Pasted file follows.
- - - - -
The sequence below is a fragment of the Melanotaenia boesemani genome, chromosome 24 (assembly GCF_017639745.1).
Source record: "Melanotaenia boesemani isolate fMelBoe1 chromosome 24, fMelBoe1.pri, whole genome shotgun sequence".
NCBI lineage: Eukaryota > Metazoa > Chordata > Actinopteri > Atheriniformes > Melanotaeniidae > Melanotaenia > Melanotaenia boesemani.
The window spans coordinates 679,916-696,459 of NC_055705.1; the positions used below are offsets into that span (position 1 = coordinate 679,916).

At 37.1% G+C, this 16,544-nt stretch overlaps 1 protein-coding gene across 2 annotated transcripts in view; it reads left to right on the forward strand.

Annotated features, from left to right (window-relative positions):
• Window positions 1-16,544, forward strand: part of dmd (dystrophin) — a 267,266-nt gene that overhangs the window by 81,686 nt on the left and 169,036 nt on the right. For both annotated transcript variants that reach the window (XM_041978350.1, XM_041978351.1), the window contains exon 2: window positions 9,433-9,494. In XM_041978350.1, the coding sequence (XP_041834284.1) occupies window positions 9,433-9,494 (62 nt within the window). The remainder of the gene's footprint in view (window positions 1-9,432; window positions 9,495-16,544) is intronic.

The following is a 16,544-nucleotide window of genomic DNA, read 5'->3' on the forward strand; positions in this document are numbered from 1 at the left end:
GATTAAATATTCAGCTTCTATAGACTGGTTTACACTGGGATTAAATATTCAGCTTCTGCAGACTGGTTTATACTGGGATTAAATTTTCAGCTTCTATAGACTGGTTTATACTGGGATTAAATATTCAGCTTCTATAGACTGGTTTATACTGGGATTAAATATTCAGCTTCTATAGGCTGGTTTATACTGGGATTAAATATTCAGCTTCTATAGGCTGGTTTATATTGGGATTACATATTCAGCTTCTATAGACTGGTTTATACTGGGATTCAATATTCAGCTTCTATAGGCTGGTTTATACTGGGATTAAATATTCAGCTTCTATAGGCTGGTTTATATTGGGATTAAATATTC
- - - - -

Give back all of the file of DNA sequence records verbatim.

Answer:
The sequence below is a fragment of the Melanotaenia boesemani genome, chromosome 24 (assembly GCF_017639745.1).
Source record: "Melanotaenia boesemani isolate fMelBoe1 chromosome 24, fMelBoe1.pri, whole genome shotgun sequence".
NCBI lineage: Eukaryota > Metazoa > Chordata > Actinopteri > Atheriniformes > Melanotaeniidae > Melanotaenia > Melanotaenia boesemani.
The window spans coordinates 679,916-696,459 of NC_055705.1; the positions used below are offsets into that span (position 1 = coordinate 679,916).

At 37.1% G+C, this 16,544-nt stretch overlaps 1 protein-coding gene across 2 annotated transcripts in view; it reads left to right on the forward strand.

Annotated features, from left to right (window-relative positions):
• Window positions 1-16,544, forward strand: part of dmd (dystrophin) — a 267,266-nt gene that overhangs the window by 81,686 nt on the left and 169,036 nt on the right. For both annotated transcript variants that reach the window (XM_041978350.1, XM_041978351.1), the window contains exon 2: window positions 9,433-9,494. In XM_041978350.1, the coding sequence (XP_041834284.1) occupies window positions 9,433-9,494 (62 nt within the window). The remainder of the gene's footprint in view (window positions 1-9,432; window positions 9,495-16,544) is intronic.

The following is a 16,544-nucleotide window of genomic DNA, read 5'->3' on the forward strand; positions in this document are numbered from 1 at the left end:
GATTAAATATTCAGCTTCTATAGACTGGTTTACACTGGGATTAAATATTCAGCTTCTGCAGACTGGTTTATACTGGGATTAAATTTTCAGCTTCTATAGACTGGTTTATACTGGGATTAAATATTCAGCTTCTATAGACTGGTTTATACTGGGATTAAATATTCAGCTTCTATAGGCTGGTTTATACTGGGATTAAATATTCAGCTTCTATAGGCTGGTTTATATTGGGATTACATATTCAGCTTCTATAGACTGGTTTATACTGGGATTCAATATTCAGCTTCTATAGGCTGGTTTATACTGGGATTAAATATTCAGCTTCTATAGGCTGGTTTATATTGGGATTAAATATTC